Parkinson’s Disease and a parent’s past and present are the subjects of Dion O’Reilly’s moving poem.
Between Me and Death
My father has Parkinson’s disease,
his fetal fingers take four minutes
opening the door.
He lists across the kitchen on tiptoe
catching up to momentum.
For the third time in twenty four hours, he asks
if I am going to bake that cake.
Do you need your Cimemet? I ask.
His lips are pumping horizontally,
sliding on his spit.
He pulls out his hankie, wipes,
and glares at me.
My mother used to say
when I pulled an ugly look.
My father is struck with his angry face.
And he doesn’t like my question
so he turns away with tiny steps,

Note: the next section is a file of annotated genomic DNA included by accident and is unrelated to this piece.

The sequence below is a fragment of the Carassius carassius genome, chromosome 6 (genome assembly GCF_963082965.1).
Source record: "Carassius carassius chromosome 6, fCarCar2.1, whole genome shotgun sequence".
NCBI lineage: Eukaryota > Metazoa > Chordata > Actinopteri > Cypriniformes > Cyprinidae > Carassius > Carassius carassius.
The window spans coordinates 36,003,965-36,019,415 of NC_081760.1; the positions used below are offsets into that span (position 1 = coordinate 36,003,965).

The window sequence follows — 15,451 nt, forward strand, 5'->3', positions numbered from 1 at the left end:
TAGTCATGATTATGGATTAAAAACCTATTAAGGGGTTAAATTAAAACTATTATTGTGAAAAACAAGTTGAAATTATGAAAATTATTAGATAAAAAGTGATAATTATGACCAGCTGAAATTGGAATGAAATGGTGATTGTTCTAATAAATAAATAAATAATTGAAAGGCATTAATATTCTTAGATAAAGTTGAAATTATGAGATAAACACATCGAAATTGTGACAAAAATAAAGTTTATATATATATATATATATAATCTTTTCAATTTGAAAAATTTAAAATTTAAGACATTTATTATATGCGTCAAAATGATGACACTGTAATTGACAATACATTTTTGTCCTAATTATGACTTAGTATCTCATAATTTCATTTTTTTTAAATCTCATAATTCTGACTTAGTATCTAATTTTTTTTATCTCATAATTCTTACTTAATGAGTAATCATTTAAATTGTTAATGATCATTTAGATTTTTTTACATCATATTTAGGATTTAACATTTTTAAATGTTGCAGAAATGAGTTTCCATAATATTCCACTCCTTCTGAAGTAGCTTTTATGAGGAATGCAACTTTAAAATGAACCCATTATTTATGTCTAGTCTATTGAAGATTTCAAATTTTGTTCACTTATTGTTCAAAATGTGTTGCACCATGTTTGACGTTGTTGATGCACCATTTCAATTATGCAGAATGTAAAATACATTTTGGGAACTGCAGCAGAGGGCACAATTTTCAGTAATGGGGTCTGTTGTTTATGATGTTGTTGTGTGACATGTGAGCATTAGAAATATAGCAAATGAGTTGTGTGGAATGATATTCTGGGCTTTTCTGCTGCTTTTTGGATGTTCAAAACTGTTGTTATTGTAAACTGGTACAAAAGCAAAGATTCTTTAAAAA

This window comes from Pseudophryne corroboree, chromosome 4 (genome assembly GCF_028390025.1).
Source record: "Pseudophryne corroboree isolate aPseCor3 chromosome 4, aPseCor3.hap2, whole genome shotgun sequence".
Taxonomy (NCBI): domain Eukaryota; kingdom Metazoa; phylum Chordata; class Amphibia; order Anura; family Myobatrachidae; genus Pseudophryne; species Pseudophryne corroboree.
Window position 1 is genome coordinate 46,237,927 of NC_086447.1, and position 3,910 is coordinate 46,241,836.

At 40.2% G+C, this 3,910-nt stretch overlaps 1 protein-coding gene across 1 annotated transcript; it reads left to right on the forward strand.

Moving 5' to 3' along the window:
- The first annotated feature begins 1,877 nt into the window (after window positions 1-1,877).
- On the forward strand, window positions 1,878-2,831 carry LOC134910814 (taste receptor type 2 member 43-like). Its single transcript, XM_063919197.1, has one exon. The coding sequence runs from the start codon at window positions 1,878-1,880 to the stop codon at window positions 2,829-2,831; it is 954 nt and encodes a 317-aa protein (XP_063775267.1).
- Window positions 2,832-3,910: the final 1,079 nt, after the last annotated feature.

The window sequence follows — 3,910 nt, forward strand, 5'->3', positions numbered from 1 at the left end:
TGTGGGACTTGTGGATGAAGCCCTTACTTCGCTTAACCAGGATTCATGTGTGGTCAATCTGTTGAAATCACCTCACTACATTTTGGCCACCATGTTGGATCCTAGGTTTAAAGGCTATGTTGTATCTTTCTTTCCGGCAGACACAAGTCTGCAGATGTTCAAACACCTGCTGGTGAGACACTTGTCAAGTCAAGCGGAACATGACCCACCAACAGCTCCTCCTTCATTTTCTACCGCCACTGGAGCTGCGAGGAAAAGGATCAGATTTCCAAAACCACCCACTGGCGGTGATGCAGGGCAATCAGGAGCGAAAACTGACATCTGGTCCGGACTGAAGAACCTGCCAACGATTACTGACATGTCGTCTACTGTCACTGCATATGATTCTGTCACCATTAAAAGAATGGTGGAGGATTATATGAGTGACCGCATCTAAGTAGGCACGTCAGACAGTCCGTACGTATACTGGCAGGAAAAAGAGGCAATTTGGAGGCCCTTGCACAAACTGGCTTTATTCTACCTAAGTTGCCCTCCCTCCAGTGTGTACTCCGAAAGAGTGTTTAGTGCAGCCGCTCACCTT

retraces his way in a controlled fall.
Maybe I shouldn’t have asked.
But he doesn’t mind
as he never minded checking
the stormy knocking outside
our feeble locked doors, perhaps an intruder
out in the country, far from help.
When I was small, I wondered at his fearlessness
to walk into the blackness with nothing
but his balled fists.
Or how he stood, one summer day—
as I huddled behind his knees—
between me and a charging cow,
as she ran at me,
intent on my death.
Interested in submitting poetry to The Good Men Project? Check out our guidelines.
Like The Good Men Project on Facebook
Photo by John Haslam/Flickr